We often find it difficult to talk about sex and sexuality. It is considered taboo, private, and maybe even a bit dirty. This is not surprising, but it is nevertheless problematic, according to researcher Charmaine Borg, because this stops us from changing the old-fashioned views we have on sex. And women in particular are the ones who suffer as a result. About time to pay attention to this, around International Women’s Day.
Text: Marrit Wouda, photo's: Henk Veenstra
‘Our sexuality is part of our identity,’ says Charmaine Borg, assistant professor and clinical psycho-sexologist at the Faculty of Behavioural and Social Sciences. ‘It is part of how we form relationships, how we look at our own bodies, and an important part of how we express ourselves.’ This is something academics should also be concerned with, Borg believes. ‘The emphasis is on the body, but not on what goes on in our brain.’ Borg is definitely concerned with it. Her research includes the effect of sexual arousal on negative feelings such as disgust and pain, as well as the effect of sex on the quality of sleep. She and colleague Peter de Jong, professor of experimental psychology, were recently provided with a lab space equipped with devices to measure various physiological responses. The lab is a major development, as is the appointment of two PhD students. ‘It really feels like we’re working with a team now.’
When we talk about sex, we need to start thinking about how we define it, says Borg. Traditionally, procreation and the male orgasm were the main focus. For a long time, female pleasure and other definitions barely mattered. ‘We see that people who use this ‘old’ definition are more likely to keep going when they experience pain,’ she says. ‘Foreplay is important, but if your perception of sex mainly comprises penetration you may not take enough time for that. And when you are advised to stop when it hurts your conclusion may be that you can't have sex at all when, in fact, there are so many other things you could do to make it enjoyable for yourself and the other person,’ Borg continues. As she puts it during her lectures: ‘To me, seeing sex as penetration is like going to a Michelin-starred restaurant and saying that swallowing is great.’ She continues: ‘It’s good to have a wide menu and try out different options.’
Women still prioritize their (male) partner's pleasure over their own. Borg: ‘Women indicate in surveys that they are primarily concerned with their partner's pleasure, even when it comes to hook-ups via Tinder.’ Whereas you would expect them to go on those dates precisely for their own pleasure!’ Evidently, we can speak of inequality when it comes to sexual pleasure. Sexologist Ellen Laan, who passed away in 2022, regularly spoke about the orgasm gap: in heterosexual sex, 90% of men reach an orgasm during penetration compared to 30% of women. Women who have sex with other women reach an orgasm 84% of the time. Why is that? Because we forget about the clitoris. ‘We travelled to the moon before we realized that an organ exists for the purpose of sexual pleasure. Very sad when you come to think of it,’ Borg says.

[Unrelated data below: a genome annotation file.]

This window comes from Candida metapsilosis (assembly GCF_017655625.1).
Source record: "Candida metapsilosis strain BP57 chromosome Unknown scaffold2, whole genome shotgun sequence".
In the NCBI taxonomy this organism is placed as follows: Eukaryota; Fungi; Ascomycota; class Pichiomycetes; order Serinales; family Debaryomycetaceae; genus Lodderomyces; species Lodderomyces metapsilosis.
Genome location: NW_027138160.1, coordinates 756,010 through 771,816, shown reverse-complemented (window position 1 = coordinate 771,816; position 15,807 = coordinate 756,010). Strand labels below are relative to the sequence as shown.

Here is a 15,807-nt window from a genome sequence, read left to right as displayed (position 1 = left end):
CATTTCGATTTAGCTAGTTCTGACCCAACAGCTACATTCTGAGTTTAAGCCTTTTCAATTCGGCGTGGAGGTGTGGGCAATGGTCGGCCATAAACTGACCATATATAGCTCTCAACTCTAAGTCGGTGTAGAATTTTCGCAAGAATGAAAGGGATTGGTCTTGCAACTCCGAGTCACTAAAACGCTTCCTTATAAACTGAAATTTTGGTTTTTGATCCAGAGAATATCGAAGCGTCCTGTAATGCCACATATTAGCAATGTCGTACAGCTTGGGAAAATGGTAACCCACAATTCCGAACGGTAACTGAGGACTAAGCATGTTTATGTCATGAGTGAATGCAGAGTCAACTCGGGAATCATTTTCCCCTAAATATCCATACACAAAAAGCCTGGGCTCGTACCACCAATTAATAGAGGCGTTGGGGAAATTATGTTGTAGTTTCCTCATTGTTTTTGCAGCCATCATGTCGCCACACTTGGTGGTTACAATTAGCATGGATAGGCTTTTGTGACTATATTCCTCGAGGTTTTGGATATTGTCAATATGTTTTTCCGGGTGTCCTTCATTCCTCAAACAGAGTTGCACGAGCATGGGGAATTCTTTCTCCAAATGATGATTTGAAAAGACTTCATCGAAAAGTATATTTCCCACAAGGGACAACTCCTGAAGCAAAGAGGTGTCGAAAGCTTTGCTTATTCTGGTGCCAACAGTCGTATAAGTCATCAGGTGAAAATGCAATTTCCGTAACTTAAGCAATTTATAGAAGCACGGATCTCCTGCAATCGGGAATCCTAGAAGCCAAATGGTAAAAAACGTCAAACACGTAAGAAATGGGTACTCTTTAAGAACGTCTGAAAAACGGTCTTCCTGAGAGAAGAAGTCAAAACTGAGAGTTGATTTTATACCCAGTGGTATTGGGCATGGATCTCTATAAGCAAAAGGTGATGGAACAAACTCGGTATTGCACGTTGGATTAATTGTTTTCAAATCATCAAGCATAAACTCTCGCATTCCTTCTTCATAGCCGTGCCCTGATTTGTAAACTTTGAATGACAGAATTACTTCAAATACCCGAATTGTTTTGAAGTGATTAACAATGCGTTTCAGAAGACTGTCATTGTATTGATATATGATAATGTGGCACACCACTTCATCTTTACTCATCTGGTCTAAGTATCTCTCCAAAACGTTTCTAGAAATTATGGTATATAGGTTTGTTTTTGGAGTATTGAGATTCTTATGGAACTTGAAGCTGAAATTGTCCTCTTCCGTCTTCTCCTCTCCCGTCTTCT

‘We are still neglecting and underestimating the clitoris to this day,’ Borg says. For example, many people do not know that it is a large, partly internal organ, and it wasn’t until 2021 that accurate drawings of it appeared in biology textbooks. ‘We don't even give it names, even though we have lots of names for the penis,’ Borg continues. ‘We don't talk about it instead, it’s something shameful.’ Borg resents that. ‘It’s hard to unlearn that shame, but the clitoris is part of your body. You have to be aware of it and know what you want to do with it. Claim your own pleasure!’
But how do you claim your own pleasure? ‘Some people struggle with intimacy. I therefore encourage people to pay attention to it. Take a bath, pamper yourself, and explore: where do you want to be touched, how often, and with what intensity? Allow yourself to explore that intimacy, because it really doesn’t hurt to get to know your own body and your own pleasure.’
Borg is convinced of the need to pay attention to sexuality. When we learn more about our own sexuality, it is easier to talk about what we do or do not want, where our boundaries are, and what our needs are. She calls it Sexual Agency. In fact, talking about sex and emancipation go hand in hand, according to Borg: ‘If we can freely talk about sex, we are free to talk about our own pleasure. Then we have control over our own bodies: from pleasure to contraception and abortion rights. That too is part of sexuality, after all.’
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